Rob Schneider: Many people feel it's still too soon for 9/11-themed movies such as "United 93" and next Wednesday's "World Trade Center." So imagine how those folks must feel about the full-page ad taken out by actor Rob Schneider in this past Thursday's Hollywood trade paper Daily Variety, as sort of a spoof of his own similar battle a year ago with L.A. Times columnist Patrick Goldstein over "Deuce Bigalow: European Gigolo." "I, Rob Schneider, a 1/2 Jew, pledge from this day forward to never work with Mel Gibson, actor-director-producer and anti-Semite..." the ad begins. It gets better with a gag about "Passion of the Christ 2," but overall, this is about as well-timed as the idea of a condemnation of Gibson by another half-Jewish actor (his "Air America" and "The Singing Detective" co-star Robert Downey Jr.).
For some, like Mel Gibson celebrity impersonator Rohn Evans or the pair of anonymous Ohio jokesters posting anew on the satirical blog "Mel's Musings," the actor's PCH flare-up is a bonanza. But for most others in the Zone, the events first reported by this website are akin to the French movie poster tag line for Mel's 1998 action flick Tequila Sunrise - "Un Cocktail Explosif."
Bruce Davey: Formerly Mel's business affairs manager, this fellow Aussie joined forces with the actor to form Icon Productions. And what this past week's DUI disaster may have felled most regrettably in terms of the company's future worldwide box office bottom line is a second biblical passion project now far more ironic than iconic. Based on the book "My Glorious Brothers" by Howard Fast, the Gibson-directed film was to be all about the Maccabees, a Jewish people that retook Jerusalem from the Greeks in 167 B.C. and relit the Menorah. This now has about as much of a chance of getting made as that other desert uprising Icon Entertainment project, "Mad Max 4."
Scott Baio: Just a few months before he was featured in a Bugsy Malone-centric episode of the British ITV series "After They Were Famous," the artist formerly known as Charles and Chachi suited up with Mel for a now-infamous 2003 Los Angeles Sheriff's Department PSA (resuscitated earlier this week right here on TMZ). The Internet can be a lethal weapon when it comes to reconfirming fading career pageantry, and so, tickled by this unexpected bit of street theater, fans have since been reacquainting themselves with Baio's latest film credits ("Super Babies: Baby Geniuses 2," "Van Horn: Tour of Duty"). It all adds up to a vibe somewhere in between Baio's VH1 pilot "Let's Kill Scott Baio" and the false reports of his death in 1997.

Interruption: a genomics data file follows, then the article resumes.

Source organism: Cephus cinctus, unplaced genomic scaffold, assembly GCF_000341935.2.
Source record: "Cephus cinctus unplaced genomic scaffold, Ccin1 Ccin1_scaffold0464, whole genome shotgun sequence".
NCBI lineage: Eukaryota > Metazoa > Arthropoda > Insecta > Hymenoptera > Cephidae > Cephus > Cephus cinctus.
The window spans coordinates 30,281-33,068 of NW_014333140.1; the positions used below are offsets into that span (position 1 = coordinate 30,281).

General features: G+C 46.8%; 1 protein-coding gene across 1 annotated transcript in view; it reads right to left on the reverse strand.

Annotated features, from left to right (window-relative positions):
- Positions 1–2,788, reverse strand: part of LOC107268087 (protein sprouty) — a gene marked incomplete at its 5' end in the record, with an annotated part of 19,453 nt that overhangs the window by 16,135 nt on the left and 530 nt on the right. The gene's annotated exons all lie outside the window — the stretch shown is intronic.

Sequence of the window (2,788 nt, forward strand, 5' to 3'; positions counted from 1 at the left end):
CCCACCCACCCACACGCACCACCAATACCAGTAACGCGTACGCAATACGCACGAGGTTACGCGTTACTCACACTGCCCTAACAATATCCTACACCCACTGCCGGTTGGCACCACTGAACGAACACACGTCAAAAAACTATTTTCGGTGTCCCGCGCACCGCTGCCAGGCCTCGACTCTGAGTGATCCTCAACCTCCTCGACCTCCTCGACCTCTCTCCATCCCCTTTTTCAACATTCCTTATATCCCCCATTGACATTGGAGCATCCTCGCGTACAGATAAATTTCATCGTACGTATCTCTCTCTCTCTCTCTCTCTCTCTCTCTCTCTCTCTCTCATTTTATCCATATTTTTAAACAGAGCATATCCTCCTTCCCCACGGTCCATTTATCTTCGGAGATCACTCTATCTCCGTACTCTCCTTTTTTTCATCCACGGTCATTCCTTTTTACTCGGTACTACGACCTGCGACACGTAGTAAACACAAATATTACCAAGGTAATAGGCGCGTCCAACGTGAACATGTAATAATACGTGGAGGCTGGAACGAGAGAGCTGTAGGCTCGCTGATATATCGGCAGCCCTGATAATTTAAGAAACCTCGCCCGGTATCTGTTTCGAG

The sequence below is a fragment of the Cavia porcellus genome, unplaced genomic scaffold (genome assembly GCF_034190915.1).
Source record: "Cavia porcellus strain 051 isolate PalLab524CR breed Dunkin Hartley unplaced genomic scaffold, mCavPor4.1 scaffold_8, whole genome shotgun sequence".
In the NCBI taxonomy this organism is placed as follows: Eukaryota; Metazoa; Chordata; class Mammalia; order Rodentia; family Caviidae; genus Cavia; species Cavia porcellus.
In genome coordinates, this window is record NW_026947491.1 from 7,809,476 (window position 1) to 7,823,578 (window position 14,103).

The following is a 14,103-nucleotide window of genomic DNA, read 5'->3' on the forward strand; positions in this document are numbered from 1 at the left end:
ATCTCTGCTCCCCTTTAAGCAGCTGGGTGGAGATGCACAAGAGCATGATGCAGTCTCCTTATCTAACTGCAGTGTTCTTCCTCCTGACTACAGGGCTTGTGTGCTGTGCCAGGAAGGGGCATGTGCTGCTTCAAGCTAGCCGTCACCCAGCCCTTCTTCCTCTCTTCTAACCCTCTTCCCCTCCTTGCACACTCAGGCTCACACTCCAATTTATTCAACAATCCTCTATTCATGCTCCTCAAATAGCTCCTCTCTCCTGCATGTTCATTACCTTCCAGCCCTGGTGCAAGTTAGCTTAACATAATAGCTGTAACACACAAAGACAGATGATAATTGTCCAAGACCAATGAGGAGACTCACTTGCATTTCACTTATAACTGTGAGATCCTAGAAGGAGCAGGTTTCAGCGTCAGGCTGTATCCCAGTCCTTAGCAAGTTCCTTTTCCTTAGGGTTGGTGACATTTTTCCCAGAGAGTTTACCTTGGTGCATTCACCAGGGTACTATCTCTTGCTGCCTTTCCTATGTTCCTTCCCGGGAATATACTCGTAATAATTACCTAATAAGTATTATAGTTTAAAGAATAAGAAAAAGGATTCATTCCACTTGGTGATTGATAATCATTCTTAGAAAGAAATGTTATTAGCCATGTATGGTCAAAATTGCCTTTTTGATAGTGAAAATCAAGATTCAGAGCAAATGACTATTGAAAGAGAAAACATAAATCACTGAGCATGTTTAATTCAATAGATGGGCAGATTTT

Barbra Streisand: Liberal pundits have been up in arms this week about the lack of Mel condemnation from folks such as Steven Spielberg, Jeffrey Katzenberg and Jeff Berg, boss of Gibson's talent agency ICM. But what about Streisand, Malibu's Jewish den mother? She crossed paths, indirectly, with Mel at a 75th anniversary tribute show to Sinatra. But this, truly, was a golden opportunity for Babs to focus some fury at her neighbor and, in the process, goose sagging ticket sales for her upcoming concert tour. Instead, she allowed herself to be beaten to the punch by east coast namesake Barbara Walters.
Avi Korein: As head of something called the S.I.S.S. (Screen International Security Services), this 45-year-old Israeli has overseen bodyguard detail for A-listers such as Tom Cruise and Brad Pitt. But it is Gibson, Korein's personal client, who may now bring him a whole lot more bang for the buck. The actor's comments have inflamed the kooksphere, and – like Mel's Jewish publicist, Alan Nierob - Klein now finds himself caught up in some unusually resonant crossfire. Who knows, if things get really dicey, Klein might want to switch out the one-time potential star of "Mad Max 4" for his first big client, Bruce Willis, and the relatively easier task of keeping things kosher on the set of the upcoming "Die Hard 4."